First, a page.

Replace your src/nav-bar.html template with the following content:

<template bindable="router">
  <md-navbar fixed="true">
    <a href="#" class="brand-logo left"><span class="flow-text">${router.title}</span></a>
    <ul class="right hide-on-med-and-down">
      <li md-waves repeat.for="row of router.navigation" class="${row.isActive ? 'active' : ''}">
        <a href.bind="row.href">${row.title}</a>

Replace your src/child-router.html template with the following content:

  <section class="au-animate">
    <div class="row">
      <div class="col m2">
        <md-well router.bind="router"></md-well>
      <div class="col m10" style="padding: 0">

Replace your src/users.html template with the following content:

  <require from="blur-image"></require>

  <section class="au-animate">
    <div class="row au-stagger">
      <div class="col s6 m3 card-container au-animate" repeat.for="user of users">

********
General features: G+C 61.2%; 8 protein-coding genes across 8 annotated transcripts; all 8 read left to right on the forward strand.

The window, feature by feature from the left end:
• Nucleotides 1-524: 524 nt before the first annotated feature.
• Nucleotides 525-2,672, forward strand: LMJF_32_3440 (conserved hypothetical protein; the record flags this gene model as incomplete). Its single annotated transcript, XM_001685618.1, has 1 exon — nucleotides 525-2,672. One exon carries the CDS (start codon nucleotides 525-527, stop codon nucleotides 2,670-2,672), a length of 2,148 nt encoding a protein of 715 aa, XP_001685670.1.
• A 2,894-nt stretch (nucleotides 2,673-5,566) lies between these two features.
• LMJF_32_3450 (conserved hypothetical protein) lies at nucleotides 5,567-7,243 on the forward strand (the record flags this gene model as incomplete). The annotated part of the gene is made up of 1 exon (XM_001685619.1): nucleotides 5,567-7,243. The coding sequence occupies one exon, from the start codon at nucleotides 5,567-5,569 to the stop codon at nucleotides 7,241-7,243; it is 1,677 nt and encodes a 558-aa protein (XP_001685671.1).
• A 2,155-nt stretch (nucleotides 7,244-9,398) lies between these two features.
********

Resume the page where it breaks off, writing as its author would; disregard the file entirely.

<div class="card">
          <canvas class="header-bg" width="250" height="70" blur-image.bind="image"></canvas>
            <div class="avatar">
              <img src.bind="user.avatar_url" crossorigin ref="image"/>
            <div class="content">
              <p class="name">${user.login}</p>
              <p><a target="_blank" class="btn btn-default" href.bind="user.html_url">Contact</a></p>

You get the idea here: replace Bootstrap’s css grid with Materialize’s css grid. 🙂

Next, replace the Bootstrap controls of src/welcome.html with Materialize components:

  <section class="au-animate">
    <form role="form" submit.delegate="submit()">
      <md-input md-label="First Name" md-value.bind="firstName"></md-input>
      <md-input md-label="Last Name" md-value.bind="lastName"></md-input>
      <md-card md-title="Full name">
        <p class="help-block">${fullName | upper}</p>
      <button md-button md-waves="color: light;" type="submit">Submit</button>

Now you have a materialized skeleton navigation.